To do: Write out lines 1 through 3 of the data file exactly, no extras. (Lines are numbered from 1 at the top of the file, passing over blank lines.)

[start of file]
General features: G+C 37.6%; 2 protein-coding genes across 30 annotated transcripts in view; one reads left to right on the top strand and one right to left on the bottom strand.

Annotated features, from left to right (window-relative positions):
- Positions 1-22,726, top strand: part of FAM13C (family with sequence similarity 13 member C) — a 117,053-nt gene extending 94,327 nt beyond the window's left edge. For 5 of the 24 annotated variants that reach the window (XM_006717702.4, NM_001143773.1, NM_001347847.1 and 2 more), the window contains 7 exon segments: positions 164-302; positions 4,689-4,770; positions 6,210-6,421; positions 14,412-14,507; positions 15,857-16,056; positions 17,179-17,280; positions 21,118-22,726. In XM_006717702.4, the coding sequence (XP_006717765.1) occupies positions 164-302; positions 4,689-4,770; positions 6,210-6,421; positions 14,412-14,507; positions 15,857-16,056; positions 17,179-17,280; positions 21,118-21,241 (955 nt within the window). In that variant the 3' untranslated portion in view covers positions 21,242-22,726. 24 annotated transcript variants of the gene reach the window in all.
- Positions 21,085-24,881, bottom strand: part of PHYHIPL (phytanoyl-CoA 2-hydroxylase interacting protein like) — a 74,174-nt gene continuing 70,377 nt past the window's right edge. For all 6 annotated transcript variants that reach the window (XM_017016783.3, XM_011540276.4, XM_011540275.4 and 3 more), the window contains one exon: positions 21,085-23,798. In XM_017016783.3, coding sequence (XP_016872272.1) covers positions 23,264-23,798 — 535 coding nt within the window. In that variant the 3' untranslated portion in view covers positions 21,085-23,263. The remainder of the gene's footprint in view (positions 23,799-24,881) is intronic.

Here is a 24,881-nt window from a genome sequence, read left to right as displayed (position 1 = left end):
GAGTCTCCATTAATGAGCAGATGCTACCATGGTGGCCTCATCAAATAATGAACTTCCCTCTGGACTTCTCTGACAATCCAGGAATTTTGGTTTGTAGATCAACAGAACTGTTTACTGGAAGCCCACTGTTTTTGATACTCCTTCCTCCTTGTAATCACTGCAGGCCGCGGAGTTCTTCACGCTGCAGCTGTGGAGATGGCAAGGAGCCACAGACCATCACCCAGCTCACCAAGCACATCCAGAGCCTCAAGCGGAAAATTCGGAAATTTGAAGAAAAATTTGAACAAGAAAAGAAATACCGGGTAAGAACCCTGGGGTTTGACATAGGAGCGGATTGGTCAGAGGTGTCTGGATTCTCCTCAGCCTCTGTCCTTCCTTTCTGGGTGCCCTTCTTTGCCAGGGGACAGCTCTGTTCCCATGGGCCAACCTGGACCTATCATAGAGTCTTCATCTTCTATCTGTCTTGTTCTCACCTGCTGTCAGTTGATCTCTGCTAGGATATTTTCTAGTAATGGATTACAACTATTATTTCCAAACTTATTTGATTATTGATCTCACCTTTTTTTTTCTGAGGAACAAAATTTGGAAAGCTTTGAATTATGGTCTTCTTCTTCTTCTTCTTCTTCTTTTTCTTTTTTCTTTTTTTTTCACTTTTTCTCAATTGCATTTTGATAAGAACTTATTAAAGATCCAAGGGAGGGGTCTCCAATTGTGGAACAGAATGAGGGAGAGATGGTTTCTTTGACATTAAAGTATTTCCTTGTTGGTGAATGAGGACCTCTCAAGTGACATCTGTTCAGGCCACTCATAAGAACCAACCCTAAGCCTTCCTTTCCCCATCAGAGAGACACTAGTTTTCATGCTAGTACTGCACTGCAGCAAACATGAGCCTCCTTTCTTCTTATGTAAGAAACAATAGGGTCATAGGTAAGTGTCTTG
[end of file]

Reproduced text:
General features: G+C 37.6%; 2 protein-coding genes across 30 annotated transcripts in view; one reads left to right on the top strand and one right to left on the bottom strand.

Annotated features, from left to right (window-relative positions):
- Positions 1-22,726, top strand: part of FAM13C (family with sequence similarity 13 member C) — a 117,053-nt gene extending 94,327 nt beyond the window's left edge. For 5 of the 24 annotated variants that reach the window (XM_006717702.4, NM_001143773.1, NM_001347847.1 and 2 more), the window contains 7 exon segments: positions 164-302; positions 4,689-4,770; positions 6,210-6,421; positions 14,412-14,507; positions 15,857-16,056; positions 17,179-17,280; positions 21,118-22,726. In XM_006717702.4, the coding sequence (XP_006717765.1) occupies positions 164-302; positions 4,689-4,770; positions 6,210-6,421; positions 14,412-14,507; positions 15,857-16,056; positions 17,179-17,280; positions 21,118-21,241 (955 nt within the window). In that variant the 3' untranslated portion in view covers positions 21,242-22,726. 24 annotated transcript variants of the gene reach the window in all.